Kamari Beach

This was the first time in my life I see a black beach in my life. The wind was very strong here, and the waves crashed to the shore with a ferocity that will put the fear into your heart. The sea was very treacherous at this time. I was determined to take a photo of myself with the big waves, so I asked Liping to shoot one while I perch myself on some of the large stones along the beach. I should have known better. A split second after the photo above was taken, the waves engulfed my legs and I was soaking wet! Worth the shot though.

Again, we had the entire beach to ourselves save for some exceptionally friendly stray dogs. I guess these dogs were very used to human presence during summer time, when this place will be packed to the max. So during the winter month, when tourists were scarce, they will approach whoever for some affection and perhaps some warmth.

Not that I minded, but Liping was freaked out one of them might just paw at her like the other night. LOL.

This set of photos taken at Ancient Thira and Kamari black beach definitely worth a visit, as you can see the true extend of the beauty these two places were.

Right after Kamari, we started to make our way to Oia again in the hope of catching the famous sunset view, making a few more unchartered stops along the way. Seriously unchartered because for the life of me I couldn’t identify where we were at times, but we just know the places were beautiful.

On the way to Oia

Our first stop was the Argyro’s Canava, one of the oldest wineries on the island and home to various wine museums and shops like the one pictured above. I had never visited a winery before and hence wanted to visit one, but alas most of these places were closed during winter so my search around this area was in vain.

On the way to Oia

We came across a sign pointing towards Pyrgos, and so that was our next stop. This wasn’t marked as recommended destination in Lonely Planet, and it is easy to know why. There is no interesting spot to take note of, but the sight at this hilltop town was pretty awesome. Look at the photo above. Churning sea, white-foamed waves and rolling dark clouds. Now close your eyes – can you imagine how strong the wind was? We couldn’t stay more than 10 minutes on the cliff because of the biting chill. Soon we were back into the car make our way to Oia, passing by the town of Fira again in the process.

And I just have to show you what a dangerous drive that was.

On the way to Oia

This photo was taken by risking the lives of Liping and I. See the steep incline to my left, right behind me? Now imagine a sheer drop to the sea with little or no barrier along the roadside, a wind strong enough to bend even the tallest trees, and a car so small that it rattled whenever the wind was too much to bear. That was the kind of stress I had to go through when I drive to Oia. At one point of the ride, I can see the Sea of Crete to my left and Aegean Sea on my right. That was how narrow that strip of the island was. Now imagine doing all that again under the cover of darkness on the drive back.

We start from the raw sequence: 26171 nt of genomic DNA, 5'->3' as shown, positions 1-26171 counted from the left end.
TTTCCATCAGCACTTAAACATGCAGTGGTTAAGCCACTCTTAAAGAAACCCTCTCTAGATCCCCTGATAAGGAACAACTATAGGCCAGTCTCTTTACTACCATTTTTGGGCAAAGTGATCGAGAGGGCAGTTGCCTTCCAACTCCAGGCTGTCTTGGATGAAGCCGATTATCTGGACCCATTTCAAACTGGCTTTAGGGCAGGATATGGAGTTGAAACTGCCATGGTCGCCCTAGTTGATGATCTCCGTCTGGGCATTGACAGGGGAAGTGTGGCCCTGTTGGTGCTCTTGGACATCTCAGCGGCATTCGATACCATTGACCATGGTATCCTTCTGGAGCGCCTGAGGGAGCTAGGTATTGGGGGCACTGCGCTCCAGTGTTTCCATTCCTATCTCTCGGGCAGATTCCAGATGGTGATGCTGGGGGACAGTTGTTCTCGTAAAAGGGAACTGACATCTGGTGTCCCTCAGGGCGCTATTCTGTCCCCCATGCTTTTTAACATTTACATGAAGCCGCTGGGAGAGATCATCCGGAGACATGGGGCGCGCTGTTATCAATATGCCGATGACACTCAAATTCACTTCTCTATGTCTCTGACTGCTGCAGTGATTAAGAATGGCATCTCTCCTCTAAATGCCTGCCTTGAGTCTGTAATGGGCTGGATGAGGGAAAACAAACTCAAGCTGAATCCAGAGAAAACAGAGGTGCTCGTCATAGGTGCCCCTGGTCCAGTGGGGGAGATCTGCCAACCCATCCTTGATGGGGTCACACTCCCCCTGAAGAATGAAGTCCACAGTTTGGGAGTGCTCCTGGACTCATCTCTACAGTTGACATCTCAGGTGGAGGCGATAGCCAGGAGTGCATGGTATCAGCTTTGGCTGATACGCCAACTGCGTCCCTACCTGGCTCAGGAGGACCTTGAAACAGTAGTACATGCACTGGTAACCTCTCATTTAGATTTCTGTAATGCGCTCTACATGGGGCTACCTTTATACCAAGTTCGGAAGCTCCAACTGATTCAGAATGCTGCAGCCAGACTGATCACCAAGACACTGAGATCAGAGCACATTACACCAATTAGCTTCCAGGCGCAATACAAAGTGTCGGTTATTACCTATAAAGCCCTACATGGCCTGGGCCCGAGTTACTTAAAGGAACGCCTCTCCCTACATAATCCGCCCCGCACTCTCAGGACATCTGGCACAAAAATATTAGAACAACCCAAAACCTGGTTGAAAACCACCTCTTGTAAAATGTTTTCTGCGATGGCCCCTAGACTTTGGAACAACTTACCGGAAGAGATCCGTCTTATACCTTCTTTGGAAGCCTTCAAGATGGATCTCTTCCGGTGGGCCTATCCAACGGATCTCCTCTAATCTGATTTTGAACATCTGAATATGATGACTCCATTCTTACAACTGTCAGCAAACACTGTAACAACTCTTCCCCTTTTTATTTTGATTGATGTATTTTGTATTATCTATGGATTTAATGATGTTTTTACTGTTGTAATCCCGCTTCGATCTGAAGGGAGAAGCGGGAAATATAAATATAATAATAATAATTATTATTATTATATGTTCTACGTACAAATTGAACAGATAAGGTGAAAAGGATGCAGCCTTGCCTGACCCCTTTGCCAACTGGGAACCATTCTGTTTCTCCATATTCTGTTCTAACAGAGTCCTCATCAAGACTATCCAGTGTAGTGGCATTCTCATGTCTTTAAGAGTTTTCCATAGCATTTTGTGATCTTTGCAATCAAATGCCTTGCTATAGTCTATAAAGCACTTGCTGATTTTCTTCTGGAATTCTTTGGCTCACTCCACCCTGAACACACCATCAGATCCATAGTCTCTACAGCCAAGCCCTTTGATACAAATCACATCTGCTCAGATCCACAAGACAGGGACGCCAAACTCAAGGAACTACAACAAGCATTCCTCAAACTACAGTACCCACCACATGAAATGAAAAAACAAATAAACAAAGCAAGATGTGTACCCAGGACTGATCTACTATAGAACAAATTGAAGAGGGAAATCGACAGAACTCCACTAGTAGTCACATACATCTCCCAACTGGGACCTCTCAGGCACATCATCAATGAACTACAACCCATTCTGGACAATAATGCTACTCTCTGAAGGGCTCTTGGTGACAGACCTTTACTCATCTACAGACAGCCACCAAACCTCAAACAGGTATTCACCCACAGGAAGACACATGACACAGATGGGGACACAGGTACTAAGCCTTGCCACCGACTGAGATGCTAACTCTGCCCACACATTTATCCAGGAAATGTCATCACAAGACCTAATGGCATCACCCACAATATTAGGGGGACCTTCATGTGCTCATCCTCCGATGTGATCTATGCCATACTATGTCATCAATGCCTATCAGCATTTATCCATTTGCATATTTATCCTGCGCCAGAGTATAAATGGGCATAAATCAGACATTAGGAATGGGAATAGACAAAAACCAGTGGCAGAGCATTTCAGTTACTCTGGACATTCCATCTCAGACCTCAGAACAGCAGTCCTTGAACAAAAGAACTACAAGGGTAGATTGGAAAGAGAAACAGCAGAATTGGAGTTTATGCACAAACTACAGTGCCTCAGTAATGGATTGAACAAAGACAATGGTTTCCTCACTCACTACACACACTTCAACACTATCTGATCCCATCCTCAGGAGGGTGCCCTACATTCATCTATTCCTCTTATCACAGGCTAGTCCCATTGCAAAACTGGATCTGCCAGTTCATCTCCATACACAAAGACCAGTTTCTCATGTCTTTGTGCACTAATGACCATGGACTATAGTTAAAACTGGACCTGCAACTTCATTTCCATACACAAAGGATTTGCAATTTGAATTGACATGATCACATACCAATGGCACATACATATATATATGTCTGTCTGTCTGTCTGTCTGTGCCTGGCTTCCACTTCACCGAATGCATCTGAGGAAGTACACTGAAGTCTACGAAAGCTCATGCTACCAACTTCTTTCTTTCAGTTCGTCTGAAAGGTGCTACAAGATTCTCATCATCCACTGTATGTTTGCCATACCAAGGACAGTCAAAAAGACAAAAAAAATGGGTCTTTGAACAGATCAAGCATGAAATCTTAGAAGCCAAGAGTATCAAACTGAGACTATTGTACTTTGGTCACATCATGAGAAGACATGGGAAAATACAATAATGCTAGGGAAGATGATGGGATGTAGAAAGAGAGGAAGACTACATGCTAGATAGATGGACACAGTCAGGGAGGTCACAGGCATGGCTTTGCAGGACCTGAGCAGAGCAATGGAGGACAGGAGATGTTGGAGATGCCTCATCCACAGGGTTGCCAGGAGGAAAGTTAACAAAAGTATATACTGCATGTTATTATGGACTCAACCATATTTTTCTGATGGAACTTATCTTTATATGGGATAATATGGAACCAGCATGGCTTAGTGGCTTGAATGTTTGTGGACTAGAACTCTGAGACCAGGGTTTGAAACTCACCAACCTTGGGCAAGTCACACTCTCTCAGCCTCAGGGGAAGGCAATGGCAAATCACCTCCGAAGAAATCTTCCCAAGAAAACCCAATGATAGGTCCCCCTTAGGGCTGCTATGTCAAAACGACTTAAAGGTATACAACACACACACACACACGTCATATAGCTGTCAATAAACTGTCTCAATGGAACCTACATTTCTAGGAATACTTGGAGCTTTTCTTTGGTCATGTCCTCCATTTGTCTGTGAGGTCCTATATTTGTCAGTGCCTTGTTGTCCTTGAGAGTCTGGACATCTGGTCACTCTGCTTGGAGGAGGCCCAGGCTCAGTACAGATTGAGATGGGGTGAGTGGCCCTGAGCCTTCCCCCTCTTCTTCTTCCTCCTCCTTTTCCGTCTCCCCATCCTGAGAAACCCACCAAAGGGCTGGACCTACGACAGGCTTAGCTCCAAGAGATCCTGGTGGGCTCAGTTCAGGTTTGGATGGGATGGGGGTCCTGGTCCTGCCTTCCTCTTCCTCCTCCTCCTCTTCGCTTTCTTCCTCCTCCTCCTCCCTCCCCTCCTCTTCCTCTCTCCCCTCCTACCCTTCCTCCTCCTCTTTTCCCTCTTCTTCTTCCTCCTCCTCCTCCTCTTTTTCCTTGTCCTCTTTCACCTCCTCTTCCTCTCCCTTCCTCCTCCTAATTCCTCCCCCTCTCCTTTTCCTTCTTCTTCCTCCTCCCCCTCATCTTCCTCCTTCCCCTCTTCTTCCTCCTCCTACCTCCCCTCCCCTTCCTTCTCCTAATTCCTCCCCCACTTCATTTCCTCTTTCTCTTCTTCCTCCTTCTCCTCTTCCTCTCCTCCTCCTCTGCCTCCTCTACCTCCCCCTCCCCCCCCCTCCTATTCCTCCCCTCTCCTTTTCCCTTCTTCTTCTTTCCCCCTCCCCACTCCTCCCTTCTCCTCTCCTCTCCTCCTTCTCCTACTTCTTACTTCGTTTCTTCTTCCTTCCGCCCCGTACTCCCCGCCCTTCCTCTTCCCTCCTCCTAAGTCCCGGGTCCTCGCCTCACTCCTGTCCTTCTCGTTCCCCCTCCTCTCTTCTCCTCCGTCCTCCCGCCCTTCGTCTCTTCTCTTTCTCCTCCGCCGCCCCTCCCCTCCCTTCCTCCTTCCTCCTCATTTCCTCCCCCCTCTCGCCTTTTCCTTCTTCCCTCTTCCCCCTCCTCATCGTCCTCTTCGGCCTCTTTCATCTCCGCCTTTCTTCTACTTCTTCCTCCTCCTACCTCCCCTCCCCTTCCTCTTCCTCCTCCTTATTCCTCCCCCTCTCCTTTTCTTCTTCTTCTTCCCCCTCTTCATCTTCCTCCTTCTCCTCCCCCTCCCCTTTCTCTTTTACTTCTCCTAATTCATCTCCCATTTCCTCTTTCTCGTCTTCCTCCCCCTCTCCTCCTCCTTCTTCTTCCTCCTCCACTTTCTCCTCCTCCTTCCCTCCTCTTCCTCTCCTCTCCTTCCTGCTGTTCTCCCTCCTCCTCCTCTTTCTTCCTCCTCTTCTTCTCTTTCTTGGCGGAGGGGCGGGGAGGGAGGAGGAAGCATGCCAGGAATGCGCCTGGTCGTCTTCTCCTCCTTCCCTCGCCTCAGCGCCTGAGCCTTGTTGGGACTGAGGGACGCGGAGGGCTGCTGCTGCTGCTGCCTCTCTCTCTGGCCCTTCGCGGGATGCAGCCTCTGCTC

Gosh, that was one thrilling ride. Despite the horrendous I described it, I would still want to do it again. LOL.

The Port of Ammoudi

Driving past our stopping point in Oia yesterday, we followed the road signs to reach the small port of Ammoudi. If you are driving, follow the signs that says “Bay of Ammoudi”. If you are walking from Oia, take the 300-steps down from the tip of the cliff (see the zigzag stairs in the photo, just above my head). This is a tiny port with some tavernas and colourful fishing boat. During summer, boats and tours will go from here to Thirasia (a neighbouring island) daily. During our visit, the whole place was deserted with no human activities to speak of (although I am sure there were people lurking around because of some parked cars). Ammoudi is worth visiting is you want to take dramatic photos featuring Oia (top of photo), red-stone cliff (mid of photo) and beautiful sea (bottom of photo).

The only restaurant open in Oia

After Ammoudi, we drove around area to discover more closed taverns and sunset view points. In fact, the weather was so gloomy that the probability of seeing any sun at all was close to zero. Admitting defeat, Liping and I headed to one of the very, very few shops still functioning in winter Oia. Like the café above, where I satisfied my craving for an oily, meat-laden omelette. The café was run by a very friendly family (they had their meal while we were there, a truly heart warming experience) and they use old-fashioned wood fire to warm up the place!

We went to walk around Oia one last time (no more photo taking since we have shot enough yesterday) just to enjoy the peace, and guess what we have found?

Excursion to Oia: Atlantis Books

A bookstore. Actually I discovered Atlantis Books yesterday during our first visit. This photo was taken then as I find it very, very attractive to be nestled in a corner like this, with a charming shopfront display.

Today, when walked past, I realized there were lights on, and a sign was saying “If you are open, we are open”.

How could we resist? So we went down the stairs, and stepped into the world of my dream.